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$35,000 for One of My Eggs?

My eggs are ripe for the taking – I am a 22-year-old female Yale graduate. On a semi-regular basis in college, I opened the school newspaper to find advertisements soliciting my demographic to donate. Some ads were more specific than others, requiring a Jewish or an Asian donor, an SAT score of greater than 1400 math and verbal, someone “attractive” or with athletic ability, or a height of at least 5’9”. Nearly all offered high sums of money for prospective donors, ranging from $5,000 to $35,000.

In a recent study in the Hastings Center Report, Georgia Tech researcher Aaron Levine showed that my experience at Yale was not unique. Looking at 105 advertisements found in 63 college newspapers, Levine found that nearly half offered payments to potential egg donors of $5,000 or more, with some reaching as high as $35,000 and specifying donor characteristics. Many of these advertisements violated guidelines issued by an ethics committee of The American Society for Reproductive Medicine (ASRM), which state that “total payments to donors in excess of $5,000 require justification and sums above $10,000 are not appropriate.”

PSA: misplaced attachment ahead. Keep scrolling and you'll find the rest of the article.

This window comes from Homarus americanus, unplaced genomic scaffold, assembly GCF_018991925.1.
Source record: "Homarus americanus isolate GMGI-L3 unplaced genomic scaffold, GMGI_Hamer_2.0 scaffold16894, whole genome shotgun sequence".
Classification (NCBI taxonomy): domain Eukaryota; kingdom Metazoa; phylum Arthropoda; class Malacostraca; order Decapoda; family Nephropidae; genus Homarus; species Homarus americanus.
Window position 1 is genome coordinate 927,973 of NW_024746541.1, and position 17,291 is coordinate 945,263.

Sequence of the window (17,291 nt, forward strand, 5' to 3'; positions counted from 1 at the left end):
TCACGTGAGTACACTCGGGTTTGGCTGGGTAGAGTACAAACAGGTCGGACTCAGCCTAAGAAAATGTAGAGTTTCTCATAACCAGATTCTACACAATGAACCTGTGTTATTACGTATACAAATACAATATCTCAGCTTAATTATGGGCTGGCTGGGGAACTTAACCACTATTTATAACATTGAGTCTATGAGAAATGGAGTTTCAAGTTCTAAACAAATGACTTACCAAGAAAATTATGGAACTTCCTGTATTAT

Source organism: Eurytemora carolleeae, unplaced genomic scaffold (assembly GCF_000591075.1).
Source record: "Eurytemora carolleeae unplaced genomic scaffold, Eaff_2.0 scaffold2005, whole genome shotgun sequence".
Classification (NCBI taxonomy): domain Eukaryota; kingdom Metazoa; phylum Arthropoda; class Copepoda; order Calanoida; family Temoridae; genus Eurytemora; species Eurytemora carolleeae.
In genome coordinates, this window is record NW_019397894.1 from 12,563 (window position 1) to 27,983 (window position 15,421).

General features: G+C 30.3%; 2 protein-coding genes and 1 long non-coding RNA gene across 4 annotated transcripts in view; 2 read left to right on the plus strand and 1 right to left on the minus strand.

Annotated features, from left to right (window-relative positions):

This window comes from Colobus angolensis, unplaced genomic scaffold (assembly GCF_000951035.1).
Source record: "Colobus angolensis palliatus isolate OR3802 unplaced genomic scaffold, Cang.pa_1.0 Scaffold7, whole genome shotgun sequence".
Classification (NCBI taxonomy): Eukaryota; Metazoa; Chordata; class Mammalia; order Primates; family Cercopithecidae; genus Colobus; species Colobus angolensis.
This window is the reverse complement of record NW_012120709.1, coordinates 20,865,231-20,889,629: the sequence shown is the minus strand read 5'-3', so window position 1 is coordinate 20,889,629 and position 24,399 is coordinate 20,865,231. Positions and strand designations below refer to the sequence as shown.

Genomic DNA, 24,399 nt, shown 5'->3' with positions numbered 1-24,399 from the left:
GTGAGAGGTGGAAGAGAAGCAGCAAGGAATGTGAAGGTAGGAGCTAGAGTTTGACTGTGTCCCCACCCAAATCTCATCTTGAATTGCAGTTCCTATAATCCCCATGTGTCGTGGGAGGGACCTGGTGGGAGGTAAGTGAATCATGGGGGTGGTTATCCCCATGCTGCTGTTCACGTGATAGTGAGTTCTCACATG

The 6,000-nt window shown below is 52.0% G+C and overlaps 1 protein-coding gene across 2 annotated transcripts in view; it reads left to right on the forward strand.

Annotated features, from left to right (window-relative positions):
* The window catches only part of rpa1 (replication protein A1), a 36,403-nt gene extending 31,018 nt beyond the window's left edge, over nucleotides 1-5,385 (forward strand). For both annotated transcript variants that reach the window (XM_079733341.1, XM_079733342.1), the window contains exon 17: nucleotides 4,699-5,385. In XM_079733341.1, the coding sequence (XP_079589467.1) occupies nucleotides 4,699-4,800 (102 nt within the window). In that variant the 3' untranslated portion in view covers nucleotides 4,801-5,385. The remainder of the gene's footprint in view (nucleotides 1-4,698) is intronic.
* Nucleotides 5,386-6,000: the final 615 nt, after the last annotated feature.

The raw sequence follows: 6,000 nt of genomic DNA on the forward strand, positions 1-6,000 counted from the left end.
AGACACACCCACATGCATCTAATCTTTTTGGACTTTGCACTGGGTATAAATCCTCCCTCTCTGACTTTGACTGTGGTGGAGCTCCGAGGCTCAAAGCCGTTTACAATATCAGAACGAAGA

The foundation of ASRM recommendations seems to be protection, for a number of parties: prospective donors, prospective recipients, potential offspring, and society at large. According to the ethics committee’s report, high payments could lead to “undue inducement and exploitation” that cause women to discount the physical and emotional risks associated with donation. Such payments could also lead prospective donors to conceal medical information relevant to their biological offspring, make donor oocytes available only to the very wealthy, commodify gametes and devalue human life, or promote the birth of persons with traits deemed “socially desirable.”

Demographically speaking, I am a prospective oocyte donor, and ASRM guidelines regarding inducement and exploitation are aimed at me. Based on my experiences and conversations I’ve had at college, I’ve found that my friends and acquaintances primarily fall into three groups: 1) those who would never donate for moral reasons, regardless of payment offered, 2) those who would donate for sums that fall within ASRM guidelines, and 3) those who are open to being “induced” by high enough payments. ASRM guidelines are targeted at the last two groups, but unfortunately they “protect” the third at the second’s expense.